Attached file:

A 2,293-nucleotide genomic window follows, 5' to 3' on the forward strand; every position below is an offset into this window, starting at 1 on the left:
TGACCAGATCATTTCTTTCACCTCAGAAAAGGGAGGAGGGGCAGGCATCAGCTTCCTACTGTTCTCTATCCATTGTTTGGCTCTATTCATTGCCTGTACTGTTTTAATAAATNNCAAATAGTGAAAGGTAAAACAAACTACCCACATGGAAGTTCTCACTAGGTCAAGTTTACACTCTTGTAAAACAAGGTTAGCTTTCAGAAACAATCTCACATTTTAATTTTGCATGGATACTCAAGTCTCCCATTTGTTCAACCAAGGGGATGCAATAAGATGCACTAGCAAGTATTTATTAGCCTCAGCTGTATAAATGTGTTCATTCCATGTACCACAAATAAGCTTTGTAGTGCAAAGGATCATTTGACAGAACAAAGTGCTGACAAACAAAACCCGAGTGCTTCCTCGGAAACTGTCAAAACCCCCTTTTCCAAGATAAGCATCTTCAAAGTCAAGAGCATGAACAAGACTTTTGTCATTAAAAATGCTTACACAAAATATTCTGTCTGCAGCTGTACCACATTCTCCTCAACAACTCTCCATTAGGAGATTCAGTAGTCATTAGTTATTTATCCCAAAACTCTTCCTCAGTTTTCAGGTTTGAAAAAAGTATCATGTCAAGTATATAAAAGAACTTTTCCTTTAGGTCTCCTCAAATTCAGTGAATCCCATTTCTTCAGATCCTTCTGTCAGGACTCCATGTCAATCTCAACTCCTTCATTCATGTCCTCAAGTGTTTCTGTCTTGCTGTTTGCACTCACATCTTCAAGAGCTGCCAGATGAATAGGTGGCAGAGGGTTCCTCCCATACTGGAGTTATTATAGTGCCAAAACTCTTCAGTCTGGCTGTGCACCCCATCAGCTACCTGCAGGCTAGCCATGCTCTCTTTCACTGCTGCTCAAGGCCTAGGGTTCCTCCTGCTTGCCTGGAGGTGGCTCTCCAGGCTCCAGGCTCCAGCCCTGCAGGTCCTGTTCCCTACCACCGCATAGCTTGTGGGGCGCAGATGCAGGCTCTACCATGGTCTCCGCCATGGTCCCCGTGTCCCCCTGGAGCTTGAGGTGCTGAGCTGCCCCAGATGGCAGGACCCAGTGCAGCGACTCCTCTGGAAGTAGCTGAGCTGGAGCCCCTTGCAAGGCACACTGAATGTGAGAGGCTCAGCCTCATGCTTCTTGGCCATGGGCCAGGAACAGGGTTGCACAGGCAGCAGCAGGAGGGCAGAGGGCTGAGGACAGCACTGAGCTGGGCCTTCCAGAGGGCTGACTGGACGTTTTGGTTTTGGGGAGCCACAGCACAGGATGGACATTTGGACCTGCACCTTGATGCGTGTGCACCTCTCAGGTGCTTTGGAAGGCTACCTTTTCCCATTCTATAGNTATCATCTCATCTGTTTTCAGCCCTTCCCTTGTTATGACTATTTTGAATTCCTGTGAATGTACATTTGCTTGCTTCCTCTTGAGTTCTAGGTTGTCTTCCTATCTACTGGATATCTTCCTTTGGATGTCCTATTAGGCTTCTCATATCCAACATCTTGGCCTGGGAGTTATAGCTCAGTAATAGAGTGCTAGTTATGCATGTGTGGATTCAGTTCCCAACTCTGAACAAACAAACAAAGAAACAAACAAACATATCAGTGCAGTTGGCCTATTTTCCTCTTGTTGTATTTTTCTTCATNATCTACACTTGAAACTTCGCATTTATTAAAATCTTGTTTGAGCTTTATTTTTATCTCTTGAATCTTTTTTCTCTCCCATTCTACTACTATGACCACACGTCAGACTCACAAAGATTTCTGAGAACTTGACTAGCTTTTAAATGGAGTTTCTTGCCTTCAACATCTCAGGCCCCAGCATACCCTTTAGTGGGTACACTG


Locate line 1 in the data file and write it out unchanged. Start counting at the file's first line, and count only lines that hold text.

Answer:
A 2,293-nucleotide genomic window follows, 5' to 3' on the forward strand; every position below is an offset into this window, starting at 1 on the left: